Dynamics of perceptual switching in tri-stable visual stimuli
Center for Neural Science, New York University
(May 1, 2013 3:00 PM - 3:50 PM)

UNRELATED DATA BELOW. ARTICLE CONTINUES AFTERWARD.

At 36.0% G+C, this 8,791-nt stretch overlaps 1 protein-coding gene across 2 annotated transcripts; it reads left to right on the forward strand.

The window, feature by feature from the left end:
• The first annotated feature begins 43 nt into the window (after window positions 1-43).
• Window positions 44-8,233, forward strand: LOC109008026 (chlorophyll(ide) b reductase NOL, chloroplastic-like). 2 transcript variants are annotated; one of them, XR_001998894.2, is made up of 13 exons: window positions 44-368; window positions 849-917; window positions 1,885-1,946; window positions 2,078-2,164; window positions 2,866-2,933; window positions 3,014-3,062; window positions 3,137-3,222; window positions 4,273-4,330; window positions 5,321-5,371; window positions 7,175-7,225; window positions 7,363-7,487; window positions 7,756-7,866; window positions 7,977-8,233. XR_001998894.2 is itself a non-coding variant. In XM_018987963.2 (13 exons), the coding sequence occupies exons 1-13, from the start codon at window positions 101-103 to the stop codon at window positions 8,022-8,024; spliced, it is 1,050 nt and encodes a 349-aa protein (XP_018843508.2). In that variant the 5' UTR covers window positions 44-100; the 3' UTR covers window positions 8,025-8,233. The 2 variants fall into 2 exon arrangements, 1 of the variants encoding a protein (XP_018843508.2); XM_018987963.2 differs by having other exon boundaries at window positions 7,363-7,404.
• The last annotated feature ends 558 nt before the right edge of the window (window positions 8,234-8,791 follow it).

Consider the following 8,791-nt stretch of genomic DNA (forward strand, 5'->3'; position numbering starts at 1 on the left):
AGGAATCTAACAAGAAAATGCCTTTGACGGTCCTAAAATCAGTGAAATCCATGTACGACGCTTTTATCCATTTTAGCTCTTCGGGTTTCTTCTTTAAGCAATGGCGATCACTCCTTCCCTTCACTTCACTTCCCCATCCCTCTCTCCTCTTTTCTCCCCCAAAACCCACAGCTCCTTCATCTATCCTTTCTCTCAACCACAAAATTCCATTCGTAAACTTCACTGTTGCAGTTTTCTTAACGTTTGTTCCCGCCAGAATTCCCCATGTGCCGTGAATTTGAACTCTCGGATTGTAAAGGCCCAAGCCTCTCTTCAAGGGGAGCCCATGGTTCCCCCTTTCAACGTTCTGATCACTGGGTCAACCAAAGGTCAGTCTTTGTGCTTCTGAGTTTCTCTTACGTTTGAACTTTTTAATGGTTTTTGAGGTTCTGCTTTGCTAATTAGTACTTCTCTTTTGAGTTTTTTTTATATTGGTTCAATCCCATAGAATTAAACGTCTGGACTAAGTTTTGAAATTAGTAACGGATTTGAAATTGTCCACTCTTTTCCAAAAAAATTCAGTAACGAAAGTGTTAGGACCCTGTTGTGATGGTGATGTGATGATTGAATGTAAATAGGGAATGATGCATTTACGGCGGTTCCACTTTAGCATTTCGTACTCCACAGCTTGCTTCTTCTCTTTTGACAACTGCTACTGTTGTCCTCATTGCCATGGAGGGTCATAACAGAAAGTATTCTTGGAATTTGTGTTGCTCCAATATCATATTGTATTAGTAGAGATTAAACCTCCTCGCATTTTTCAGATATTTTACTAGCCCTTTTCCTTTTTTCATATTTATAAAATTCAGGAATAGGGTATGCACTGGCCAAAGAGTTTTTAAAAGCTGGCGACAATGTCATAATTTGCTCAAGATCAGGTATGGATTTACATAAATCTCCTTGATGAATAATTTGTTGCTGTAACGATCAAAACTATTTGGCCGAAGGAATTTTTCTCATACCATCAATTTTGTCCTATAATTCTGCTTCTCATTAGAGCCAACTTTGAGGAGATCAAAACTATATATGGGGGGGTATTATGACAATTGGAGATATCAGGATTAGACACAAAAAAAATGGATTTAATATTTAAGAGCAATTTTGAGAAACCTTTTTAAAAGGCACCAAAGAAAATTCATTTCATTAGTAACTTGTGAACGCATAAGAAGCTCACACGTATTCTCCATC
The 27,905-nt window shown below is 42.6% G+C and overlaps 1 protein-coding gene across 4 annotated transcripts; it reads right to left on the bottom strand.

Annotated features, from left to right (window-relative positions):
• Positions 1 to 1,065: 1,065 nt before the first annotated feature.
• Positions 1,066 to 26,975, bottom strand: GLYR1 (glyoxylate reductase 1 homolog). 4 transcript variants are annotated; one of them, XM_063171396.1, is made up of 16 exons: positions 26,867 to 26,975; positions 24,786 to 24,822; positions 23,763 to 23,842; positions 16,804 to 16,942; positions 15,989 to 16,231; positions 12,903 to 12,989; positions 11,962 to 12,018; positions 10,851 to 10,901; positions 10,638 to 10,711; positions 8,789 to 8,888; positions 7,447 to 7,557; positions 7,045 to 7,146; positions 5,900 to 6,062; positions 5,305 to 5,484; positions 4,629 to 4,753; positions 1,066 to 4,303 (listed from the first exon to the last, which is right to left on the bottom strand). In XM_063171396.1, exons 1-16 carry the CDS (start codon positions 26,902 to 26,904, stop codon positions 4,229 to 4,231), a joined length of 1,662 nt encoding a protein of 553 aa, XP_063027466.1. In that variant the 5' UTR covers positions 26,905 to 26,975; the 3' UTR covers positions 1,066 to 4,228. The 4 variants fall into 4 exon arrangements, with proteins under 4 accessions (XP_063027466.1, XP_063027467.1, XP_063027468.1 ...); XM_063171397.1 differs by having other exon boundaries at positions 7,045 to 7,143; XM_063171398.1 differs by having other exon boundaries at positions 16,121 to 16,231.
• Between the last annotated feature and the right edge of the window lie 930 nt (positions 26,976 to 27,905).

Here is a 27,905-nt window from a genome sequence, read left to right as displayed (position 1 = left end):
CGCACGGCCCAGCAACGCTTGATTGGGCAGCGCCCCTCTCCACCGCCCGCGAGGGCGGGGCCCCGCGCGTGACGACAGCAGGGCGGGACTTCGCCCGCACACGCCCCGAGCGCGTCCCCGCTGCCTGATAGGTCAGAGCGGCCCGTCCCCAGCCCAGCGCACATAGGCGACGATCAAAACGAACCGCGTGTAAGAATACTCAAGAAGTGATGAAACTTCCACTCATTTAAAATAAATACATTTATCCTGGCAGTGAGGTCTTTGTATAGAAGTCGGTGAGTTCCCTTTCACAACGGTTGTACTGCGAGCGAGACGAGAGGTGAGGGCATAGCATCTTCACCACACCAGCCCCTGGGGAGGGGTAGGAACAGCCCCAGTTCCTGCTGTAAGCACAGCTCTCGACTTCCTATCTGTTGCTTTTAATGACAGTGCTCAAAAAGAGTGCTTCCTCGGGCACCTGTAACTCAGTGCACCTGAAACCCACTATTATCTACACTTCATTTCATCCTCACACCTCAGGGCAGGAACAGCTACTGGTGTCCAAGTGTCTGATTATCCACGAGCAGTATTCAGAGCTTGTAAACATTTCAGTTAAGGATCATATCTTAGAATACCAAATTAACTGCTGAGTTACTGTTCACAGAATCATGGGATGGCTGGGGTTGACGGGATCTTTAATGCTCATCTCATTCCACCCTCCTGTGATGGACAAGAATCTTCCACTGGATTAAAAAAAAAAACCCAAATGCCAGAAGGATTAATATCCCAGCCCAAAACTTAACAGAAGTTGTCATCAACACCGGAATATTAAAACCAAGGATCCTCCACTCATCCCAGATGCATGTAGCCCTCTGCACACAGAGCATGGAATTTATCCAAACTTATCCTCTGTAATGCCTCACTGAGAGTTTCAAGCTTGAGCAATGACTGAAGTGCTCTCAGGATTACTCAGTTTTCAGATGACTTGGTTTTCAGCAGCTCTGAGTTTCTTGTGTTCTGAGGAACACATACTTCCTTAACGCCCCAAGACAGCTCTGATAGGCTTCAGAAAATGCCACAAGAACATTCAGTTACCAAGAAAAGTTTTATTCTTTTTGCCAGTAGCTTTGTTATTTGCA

When observers view for extended time an ambiguous visual scene with two or more different interpretations they report switching between different perceptions. We focus on a classical paradigmatic stimulus, the visual plaids, consisting of two superimposed drifting gratings with transparent intersections (Wallach '35, Hupe & Rubin '03). For visual plaids, tristable perception is experienced: one coherent percept (the gratings move together as a single pattern) and two transparent percepts (the gratings slide across one another) with alternating depth order. In order to decipher the complex mechanisms of tristable perception, we gathered a large amount of psychophysical data on tristable plaids and developed a neural network, firing rate model of interaction between neural populations. The model developed can account for the dynamical properties (transition probabilities, distributions of percept time durations, etc) observed in the experiments and predicts that adaptation is strongly involved in perceptual switching.